What right does a landlord have to develop in contrast to a tenant’s covenant for quiet enjoyment?

The High Court held a landlord who had carried out substantial building works above its tenant’s art gallery had not taken reasonable steps to minimise disturbance to the tenant and was therefore in breach of the tenant’s covenant for quiet enjoyment.

The High Court in the recent case of Timothy Taylor Ltd v Mayfair House Corporation and another (2016) has offered guidance as to how to deal with potentially conflicting rights of a landlord to develop its property whilst observing a tenant’s covenant for quiet enjoyment.

The facts in Timothy Taylor Ltd v Mayfair House Corporation (2016)

Timothy Taylor Ltd was the tenant in this case, who occupied the basement and ground floor of a five storey building in Mayfair. Timothy Taylor Ltd let the premises as a high class art gallery in return for a significant rental sum. The landlord wanted to develop the upper levels of the building into residential apartments, which created high levels of noise and surrounded the building with scaffolding.

The lease contained a clause allowing the landlord to alter or rebuild the building, as well as to erect temporary scaffolding, insofar as it does not adversely restrict access to, or the use and enjoyment of the premises for the tenant. The tenant claimed the development interfered with its covenant allowing it to occupy the premises peaceably and quietly and without any interruption or disturbance from the landlord.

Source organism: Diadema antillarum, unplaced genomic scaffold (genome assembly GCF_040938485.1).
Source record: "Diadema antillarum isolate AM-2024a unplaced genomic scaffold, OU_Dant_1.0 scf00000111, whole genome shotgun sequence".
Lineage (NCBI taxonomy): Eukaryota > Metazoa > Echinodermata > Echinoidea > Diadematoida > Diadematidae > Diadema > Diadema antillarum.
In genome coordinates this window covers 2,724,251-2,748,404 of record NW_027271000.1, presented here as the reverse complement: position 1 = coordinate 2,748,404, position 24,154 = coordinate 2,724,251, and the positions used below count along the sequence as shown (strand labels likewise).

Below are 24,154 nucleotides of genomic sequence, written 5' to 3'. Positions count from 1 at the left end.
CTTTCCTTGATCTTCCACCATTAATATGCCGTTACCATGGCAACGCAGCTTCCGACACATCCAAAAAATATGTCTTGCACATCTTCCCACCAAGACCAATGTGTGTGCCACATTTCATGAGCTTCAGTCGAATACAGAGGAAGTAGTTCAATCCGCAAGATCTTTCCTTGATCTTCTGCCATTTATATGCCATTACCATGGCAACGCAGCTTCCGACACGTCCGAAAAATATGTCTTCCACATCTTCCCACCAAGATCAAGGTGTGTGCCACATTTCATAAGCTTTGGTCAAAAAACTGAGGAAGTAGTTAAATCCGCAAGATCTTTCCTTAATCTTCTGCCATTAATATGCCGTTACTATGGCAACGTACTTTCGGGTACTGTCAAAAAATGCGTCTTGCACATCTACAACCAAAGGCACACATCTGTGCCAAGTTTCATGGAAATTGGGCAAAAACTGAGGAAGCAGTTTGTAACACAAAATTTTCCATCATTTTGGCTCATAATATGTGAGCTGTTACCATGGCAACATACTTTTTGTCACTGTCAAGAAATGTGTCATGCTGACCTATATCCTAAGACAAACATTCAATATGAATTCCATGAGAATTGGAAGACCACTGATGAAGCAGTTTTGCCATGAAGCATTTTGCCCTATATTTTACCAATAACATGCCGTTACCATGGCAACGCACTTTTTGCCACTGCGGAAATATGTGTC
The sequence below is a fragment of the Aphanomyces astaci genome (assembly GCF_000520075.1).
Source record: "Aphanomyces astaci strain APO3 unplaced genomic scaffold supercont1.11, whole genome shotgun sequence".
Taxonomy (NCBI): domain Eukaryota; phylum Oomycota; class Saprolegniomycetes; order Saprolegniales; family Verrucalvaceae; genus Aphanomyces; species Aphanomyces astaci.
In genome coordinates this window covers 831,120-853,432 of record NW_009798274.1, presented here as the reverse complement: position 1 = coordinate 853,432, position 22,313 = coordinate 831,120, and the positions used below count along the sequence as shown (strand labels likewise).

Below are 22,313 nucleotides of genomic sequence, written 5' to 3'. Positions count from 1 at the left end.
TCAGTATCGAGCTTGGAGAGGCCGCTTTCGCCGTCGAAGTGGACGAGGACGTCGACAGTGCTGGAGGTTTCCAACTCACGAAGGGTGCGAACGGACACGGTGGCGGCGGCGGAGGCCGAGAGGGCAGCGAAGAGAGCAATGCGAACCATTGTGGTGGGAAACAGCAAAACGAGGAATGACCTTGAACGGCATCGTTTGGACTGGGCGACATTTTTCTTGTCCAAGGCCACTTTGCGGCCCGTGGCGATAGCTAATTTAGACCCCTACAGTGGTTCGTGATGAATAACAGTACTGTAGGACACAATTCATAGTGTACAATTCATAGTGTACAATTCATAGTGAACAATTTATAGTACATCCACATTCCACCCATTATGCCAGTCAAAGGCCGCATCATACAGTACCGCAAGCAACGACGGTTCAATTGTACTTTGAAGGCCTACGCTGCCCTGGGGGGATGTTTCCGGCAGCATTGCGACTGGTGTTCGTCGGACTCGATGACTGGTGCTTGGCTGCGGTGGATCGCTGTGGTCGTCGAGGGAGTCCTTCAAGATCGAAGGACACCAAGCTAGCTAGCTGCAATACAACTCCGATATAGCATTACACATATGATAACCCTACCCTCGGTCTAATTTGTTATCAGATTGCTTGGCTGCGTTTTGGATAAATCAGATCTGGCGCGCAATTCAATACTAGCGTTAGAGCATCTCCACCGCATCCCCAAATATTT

The tenant claimed the landlord did not take all reasonable steps to minimise the interruption caused from the development and as a result was in breach of its covenant to the tenant. The tenant sought damages and an injunction to prevent future works from being carried out.

The decision

The High Court held a landlord should take “all reasonable steps to minimise the disturbance to the tenant caused” by the works. As to the definition of “reasonable”, the court can consider:

1. Whether the tenant had any knowledge of the works at the time the lease was granted

2. Any offer by the landlord to discount the rent during the timeframe, particularly if the property has a high rental value; and

3. The purpose of the works; for example, if the works will benefit all of the tenants or just the landlord.

The court held that in this case the landlord had acted unreasonably and the tenant was successful in its claim for damages, although, the injunction was not granted. Further, the court awarded damages on the basis of a reasonable rent reduction rebate for the duration of the works. Here, this reasonable figure was deemed to be 20%. The landlord was held to be in breach because:

1. The nature of the property. Here, the property was let as a high class art gallery for high rent and as a result, the landlord should have considered that the gallery needed to be kept open and running with little interference;

2. The landlord had refused to consider a rental discount for the period of the works;

3. The landlord had failed to inform the tenant of its plans prior to commencing development; and,

4. The scaffolding was erected in such a way as to make the gallery appear closed. The landlord ought to have erected it in a more sympathetic way.

Whilst the court did not grant an injunction, it did warn the landlord not to finish the development without first considering the tenant’s rights. This should be taken as a warning to landlords who are considering redevelopment in the future.

For further information, please contact the Real Estate Disputes Team at Hamlins.